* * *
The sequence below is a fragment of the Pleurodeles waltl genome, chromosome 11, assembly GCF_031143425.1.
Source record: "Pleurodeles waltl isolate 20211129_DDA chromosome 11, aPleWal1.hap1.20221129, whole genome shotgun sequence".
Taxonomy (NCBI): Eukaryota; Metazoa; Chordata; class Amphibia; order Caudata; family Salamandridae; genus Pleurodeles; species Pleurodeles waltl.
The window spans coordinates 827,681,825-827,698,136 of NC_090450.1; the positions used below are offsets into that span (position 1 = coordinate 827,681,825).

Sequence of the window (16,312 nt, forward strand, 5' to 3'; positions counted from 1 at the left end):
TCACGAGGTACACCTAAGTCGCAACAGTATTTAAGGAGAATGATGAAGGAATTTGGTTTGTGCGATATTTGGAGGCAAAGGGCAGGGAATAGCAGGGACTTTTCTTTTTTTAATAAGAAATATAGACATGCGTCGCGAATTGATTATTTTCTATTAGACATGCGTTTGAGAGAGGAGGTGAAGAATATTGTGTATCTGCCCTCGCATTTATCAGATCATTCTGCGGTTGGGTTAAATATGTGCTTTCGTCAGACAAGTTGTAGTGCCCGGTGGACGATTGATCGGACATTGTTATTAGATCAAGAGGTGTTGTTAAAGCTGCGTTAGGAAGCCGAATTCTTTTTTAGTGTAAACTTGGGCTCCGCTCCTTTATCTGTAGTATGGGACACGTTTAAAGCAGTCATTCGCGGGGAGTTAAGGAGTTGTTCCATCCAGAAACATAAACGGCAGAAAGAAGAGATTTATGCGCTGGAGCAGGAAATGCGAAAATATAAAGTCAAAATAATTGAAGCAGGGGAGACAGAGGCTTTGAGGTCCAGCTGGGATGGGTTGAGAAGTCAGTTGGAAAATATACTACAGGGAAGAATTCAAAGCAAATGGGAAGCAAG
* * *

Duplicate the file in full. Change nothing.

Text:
The sequence below is a fragment of the Pleurodeles waltl genome, chromosome 11, assembly GCF_031143425.1.
Source record: "Pleurodeles waltl isolate 20211129_DDA chromosome 11, aPleWal1.hap1.20221129, whole genome shotgun sequence".
Taxonomy (NCBI): Eukaryota; Metazoa; Chordata; class Amphibia; order Caudata; family Salamandridae; genus Pleurodeles; species Pleurodeles waltl.
The window spans coordinates 827,681,825-827,698,136 of NC_090450.1; the positions used below are offsets into that span (position 1 = coordinate 827,681,825).

Sequence of the window (16,312 nt, forward strand, 5' to 3'; positions counted from 1 at the left end):
TCACGAGGTACACCTAAGTCGCAACAGTATTTAAGGAGAATGATGAAGGAATTTGGTTTGTGCGATATTTGGAGGCAAAGGGCAGGGAATAGCAGGGACTTTTCTTTTTTTAATAAGAAATATAGACATGCGTCGCGAATTGATTATTTTCTATTAGACATGCGTTTGAGAGAGGAGGTGAAGAATATTGTGTATCTGCCCTCGCATTTATCAGATCATTCTGCGGTTGGGTTAAATATGTGCTTTCGTCAGACAAGTTGTAGTGCCCGGTGGACGATTGATCGGACATTGTTATTAGATCAAGAGGTGTTGTTAAAGCTGCGTTAGGAAGCCGAATTCTTTTTTAGTGTAAACTTGGGCTCCGCTCCTTTATCTGTAGTATGGGACACGTTTAAAGCAGTCATTCGCGGGGAGTTAAGGAGTTGTTCCATCCAGAAACATAAACGGCAGAAAGAAGAGATTTATGCGCTGGAGCAGGAAATGCGAAAATATAAAGTCAAAATAATTGAAGCAGGGGAGACAGAGGCTTTGAGGTCCAGCTGGGATGGGTTGAGAAGTCAGTTGGAAAATATACTACAGGGAAGAATTCAAAGCAAATGGGAAGCAAG